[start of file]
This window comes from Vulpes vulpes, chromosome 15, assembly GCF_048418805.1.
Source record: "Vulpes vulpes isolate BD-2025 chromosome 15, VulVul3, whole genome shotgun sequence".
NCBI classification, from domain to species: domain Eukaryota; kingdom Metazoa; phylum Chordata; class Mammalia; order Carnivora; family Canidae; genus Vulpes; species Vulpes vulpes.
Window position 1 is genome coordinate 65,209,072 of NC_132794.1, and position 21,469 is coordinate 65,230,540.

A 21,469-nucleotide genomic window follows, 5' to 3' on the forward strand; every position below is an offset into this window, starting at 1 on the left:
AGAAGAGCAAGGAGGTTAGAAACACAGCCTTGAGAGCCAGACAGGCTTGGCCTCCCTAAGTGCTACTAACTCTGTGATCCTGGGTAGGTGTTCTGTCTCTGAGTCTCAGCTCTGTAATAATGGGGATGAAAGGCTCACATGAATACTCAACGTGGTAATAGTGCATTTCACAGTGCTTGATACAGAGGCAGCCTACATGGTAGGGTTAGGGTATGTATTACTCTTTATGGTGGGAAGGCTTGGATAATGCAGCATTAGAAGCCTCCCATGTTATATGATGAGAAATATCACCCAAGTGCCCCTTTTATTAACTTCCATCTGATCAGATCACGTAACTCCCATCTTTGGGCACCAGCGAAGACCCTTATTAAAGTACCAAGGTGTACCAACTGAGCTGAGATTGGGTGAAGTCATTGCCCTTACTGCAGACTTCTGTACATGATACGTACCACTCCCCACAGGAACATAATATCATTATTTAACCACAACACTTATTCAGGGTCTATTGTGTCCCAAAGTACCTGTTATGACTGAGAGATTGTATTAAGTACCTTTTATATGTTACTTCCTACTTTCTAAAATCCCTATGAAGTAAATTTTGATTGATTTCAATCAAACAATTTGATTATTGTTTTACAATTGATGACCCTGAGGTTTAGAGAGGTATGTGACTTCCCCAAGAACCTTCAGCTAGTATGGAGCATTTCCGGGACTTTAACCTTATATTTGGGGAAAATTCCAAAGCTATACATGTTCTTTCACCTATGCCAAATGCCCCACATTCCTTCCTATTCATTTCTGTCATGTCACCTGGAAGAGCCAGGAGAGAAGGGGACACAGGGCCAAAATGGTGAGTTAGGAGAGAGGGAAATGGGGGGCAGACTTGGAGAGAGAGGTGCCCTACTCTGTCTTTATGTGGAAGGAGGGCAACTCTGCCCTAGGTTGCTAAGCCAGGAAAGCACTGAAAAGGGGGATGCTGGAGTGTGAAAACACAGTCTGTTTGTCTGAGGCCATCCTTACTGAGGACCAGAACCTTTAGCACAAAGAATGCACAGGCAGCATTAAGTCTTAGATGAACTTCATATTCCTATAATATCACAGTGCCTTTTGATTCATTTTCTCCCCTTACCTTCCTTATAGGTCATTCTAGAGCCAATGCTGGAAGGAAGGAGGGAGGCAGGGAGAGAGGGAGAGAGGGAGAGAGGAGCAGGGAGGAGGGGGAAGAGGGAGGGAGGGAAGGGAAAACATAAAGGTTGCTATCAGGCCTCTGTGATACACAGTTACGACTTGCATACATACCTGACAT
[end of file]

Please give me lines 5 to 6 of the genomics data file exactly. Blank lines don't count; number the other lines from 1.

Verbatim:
A 21,469-nucleotide genomic window follows, 5' to 3' on the forward strand; every position below is an offset into this window, starting at 1 on the left:
AGAAGAGCAAGGAGGTTAGAAACACAGCCTTGAGAGCCAGACAGGCTTGGCCTCCCTAAGTGCTACTAACTCTGTGATCCTGGGTAGGTGTTCTGTCTCTGAGTCTCAGCTCTGTAATAATGGGGATGAAAGGCTCACATGAATACTCAACGTGGTAATAGTGCATTTCACAGTGCTTGATACAGAGGCAGCCTACATGGTAGGGTTAGGGTATGTATTACTCTTTATGGTGGGAAGGCTTGGATAATGCAGCATTAGAAGCCTCCCATGTTATATGATGAGAAATATCACCCAAGTGCCCCTTTTATTAACTTCCATCTGATCAGATCACGTAACTCCCATCTTTGGGCACCAGCGAAGACCCTTATTAAAGTACCAAGGTGTACCAACTGAGCTGAGATTGGGTGAAGTCATTGCCCTTACTGCAGACTTCTGTACATGATACGTACCACTCCCCACAGGAACATAATATCATTATTTAACCACAACACTTATTCAGGGTCTATTGTGTCCCAAAGTACCTGTTATGACTGAGAGATTGTATTAAGTACCTTTTATATGTTACTTCCTACTTTCTAAAATCCCTATGAAGTAAATTTTGATTGATTTCAATCAAACAATTTGATTATTGTTTTACAATTGATGACCCTGAGGTTTAGAGAGGTATGTGACTTCCCCAAGAACCTTCAGCTAGTATGGAGCATTTCCGGGACTTTAACCTTATATTTGGGGAAAATTCCAAAGCTATACATGTTCTTTCACCTATGCCAAATGCCCCACATTCCTTCCTATTCATTTCTGTCATGTCACCTGGAAGAGCCAGGAGAGAAGGGGACACAGGGCCAAAATGGTGAGTTAGGAGAGAGGGAAATGGGGGGCAGACTTGGAGAGAGAGGTGCCCTACTCTGTCTTTATGTGGAAGGAGGGCAACTCTGCCCTAGGTTGCTAAGCCAGGAAAGCACTGAAAAGGGGGATGCTGGAGTGTGAAAACACAGTCTGTTTGTCTGAGGCCATCCTTACTGAGGACCAGAACCTTTAGCACAAAGAATGCACAGGCAGCATTAAGTCTTAGATGAACTTCATATTCCTATAATATCACAGTGCCTTTTGATTCATTTTCTCCCCTTACCTTCCTTATAGGTCATTCTAGAGCCAATGCTGGAAGGAAGGAGGGAGGCAGGGAGAGAGGGAGAGAGGGAGAGAGGAGCAGGGAGGAGGGGGAAGAGGGAGGGAGGGAAGGGAAAACATAAAGGTTGCTATCAGGCCTCTGTGATACACAGTTACGACTTGCATACATACCTGACAT